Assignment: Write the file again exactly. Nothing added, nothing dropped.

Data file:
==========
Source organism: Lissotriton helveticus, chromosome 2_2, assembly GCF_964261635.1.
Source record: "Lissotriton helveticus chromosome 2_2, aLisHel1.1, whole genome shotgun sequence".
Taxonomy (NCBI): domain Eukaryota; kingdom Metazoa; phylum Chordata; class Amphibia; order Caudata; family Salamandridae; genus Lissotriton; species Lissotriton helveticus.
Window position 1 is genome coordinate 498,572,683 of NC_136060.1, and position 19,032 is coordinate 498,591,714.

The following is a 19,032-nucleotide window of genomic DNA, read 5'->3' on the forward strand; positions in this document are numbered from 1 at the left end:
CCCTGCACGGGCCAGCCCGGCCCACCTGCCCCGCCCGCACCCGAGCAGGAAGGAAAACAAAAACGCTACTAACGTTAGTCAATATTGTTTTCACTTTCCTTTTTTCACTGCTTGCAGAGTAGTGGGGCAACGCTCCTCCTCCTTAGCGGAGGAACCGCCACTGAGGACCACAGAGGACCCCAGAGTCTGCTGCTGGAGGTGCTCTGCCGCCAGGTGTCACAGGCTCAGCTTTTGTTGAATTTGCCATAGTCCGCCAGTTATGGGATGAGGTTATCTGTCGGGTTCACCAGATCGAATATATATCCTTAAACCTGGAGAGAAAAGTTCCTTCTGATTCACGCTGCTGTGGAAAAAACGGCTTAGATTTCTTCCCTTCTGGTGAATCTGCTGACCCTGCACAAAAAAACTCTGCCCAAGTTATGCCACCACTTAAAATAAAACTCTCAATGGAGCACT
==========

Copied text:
Source organism: Lissotriton helveticus, chromosome 2_2, assembly GCF_964261635.1.
Source record: "Lissotriton helveticus chromosome 2_2, aLisHel1.1, whole genome shotgun sequence".
Taxonomy (NCBI): domain Eukaryota; kingdom Metazoa; phylum Chordata; class Amphibia; order Caudata; family Salamandridae; genus Lissotriton; species Lissotriton helveticus.
Window position 1 is genome coordinate 498,572,683 of NC_136060.1, and position 19,032 is coordinate 498,591,714.

The following is a 19,032-nucleotide window of genomic DNA, read 5'->3' on the forward strand; positions in this document are numbered from 1 at the left end:
CCCTGCACGGGCCAGCCCGGCCCACCTGCCCCGCCCGCACCCGAGCAGGAAGGAAAACAAAAACGCTACTAACGTTAGTCAATATTGTTTTCACTTTCCTTTTTTCACTGCTTGCAGAGTAGTGGGGCAACGCTCCTCCTCCTTAGCGGAGGAACCGCCACTGAGGACCACAGAGGACCCCAGAGTCTGCTGCTGGAGGTGCTCTGCCGCCAGGTGTCACAGGCTCAGCTTTTGTTGAATTTGCCATAGTCCGCCAGTTATGGGATGAGGTTATCTGTCGGGTTCACCAGATCGAATATATATCCTTAAACCTGGAGAGAAAAGTTCCTTCTGATTCACGCTGCTGTGGAAAAAACGGCTTAGATTTCTTCCCTTCTGGTGAATCTGCTGACCCTGCACAAAAAAACTCTGCCCAAGTTATGCCACCACTTAAAATAAAACTCTCAATGGAGCACT